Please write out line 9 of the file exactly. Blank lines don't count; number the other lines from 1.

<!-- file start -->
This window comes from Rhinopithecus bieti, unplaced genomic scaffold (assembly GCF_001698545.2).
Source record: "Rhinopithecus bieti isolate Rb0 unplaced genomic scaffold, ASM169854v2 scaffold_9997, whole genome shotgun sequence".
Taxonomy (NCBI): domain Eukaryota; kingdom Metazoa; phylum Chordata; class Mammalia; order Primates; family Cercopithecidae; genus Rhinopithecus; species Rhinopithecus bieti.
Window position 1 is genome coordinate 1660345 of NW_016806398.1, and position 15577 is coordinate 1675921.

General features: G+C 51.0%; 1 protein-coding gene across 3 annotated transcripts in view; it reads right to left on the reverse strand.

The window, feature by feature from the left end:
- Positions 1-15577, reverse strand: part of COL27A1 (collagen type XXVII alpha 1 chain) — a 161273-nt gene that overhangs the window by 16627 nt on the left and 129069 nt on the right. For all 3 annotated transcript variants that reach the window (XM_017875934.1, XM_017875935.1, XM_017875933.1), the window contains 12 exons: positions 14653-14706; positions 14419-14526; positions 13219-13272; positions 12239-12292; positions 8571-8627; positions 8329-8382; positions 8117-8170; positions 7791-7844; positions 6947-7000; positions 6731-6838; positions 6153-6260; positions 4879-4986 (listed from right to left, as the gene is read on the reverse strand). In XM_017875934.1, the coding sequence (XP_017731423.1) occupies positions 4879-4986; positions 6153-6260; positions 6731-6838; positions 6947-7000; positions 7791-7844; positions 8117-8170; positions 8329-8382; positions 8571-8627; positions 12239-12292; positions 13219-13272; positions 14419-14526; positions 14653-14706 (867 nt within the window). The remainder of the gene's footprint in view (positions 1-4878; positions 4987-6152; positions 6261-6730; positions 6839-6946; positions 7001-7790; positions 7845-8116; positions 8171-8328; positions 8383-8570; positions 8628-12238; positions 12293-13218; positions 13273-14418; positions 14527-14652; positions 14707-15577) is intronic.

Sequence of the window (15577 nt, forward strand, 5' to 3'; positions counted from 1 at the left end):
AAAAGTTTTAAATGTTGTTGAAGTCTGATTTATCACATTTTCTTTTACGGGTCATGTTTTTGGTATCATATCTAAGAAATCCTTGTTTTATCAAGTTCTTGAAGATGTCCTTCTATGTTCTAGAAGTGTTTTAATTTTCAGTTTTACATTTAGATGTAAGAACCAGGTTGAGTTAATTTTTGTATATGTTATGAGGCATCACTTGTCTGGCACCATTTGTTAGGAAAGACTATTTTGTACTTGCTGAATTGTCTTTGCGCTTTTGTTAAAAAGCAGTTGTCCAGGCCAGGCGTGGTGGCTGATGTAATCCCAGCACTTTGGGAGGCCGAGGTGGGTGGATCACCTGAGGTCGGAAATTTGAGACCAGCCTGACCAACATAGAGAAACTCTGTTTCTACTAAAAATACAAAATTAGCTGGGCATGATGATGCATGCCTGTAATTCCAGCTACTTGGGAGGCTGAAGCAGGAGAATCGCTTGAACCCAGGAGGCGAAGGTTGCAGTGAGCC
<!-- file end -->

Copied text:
AAAAGTTTTAAATGTTGTTGAAGTCTGATTTATCACATTTTCTTTTACGGGTCATGTTTTTGGTATCATATCTAAGAAATCCTTGTTTTATCAAGTTCTTGAAGATGTCCTTCTATGTTCTAGAAGTGTTTTAATTTTCAGTTTTACATTTAGATGTAAGAACCAGGTTGAGTTAATTTTTGTATATGTTATGAGGCATCACTTGTCTGGCACCATTTGTTAGGAAAGACTATTTTGTACTTGCTGAATTGTCTTTGCGCTTTTGTTAAAAAGCAGTTGTCCAGGCCAGGCGTGGTGGCTGATGTAATCCCAGCACTTTGGGAGGCCGAGGTGGGTGGATCACCTGAGGTCGGAAATTTGAGACCAGCCTGACCAACATAGAGAAACTCTGTTTCTACTAAAAATACAAAATTAGCTGGGCATGATGATGCATGCCTGTAATTCCAGCTACTTGGGAGGCTGAAGCAGGAGAATCGCTTGAACCCAGGAGGCGAAGGTTGCAGTGAGCC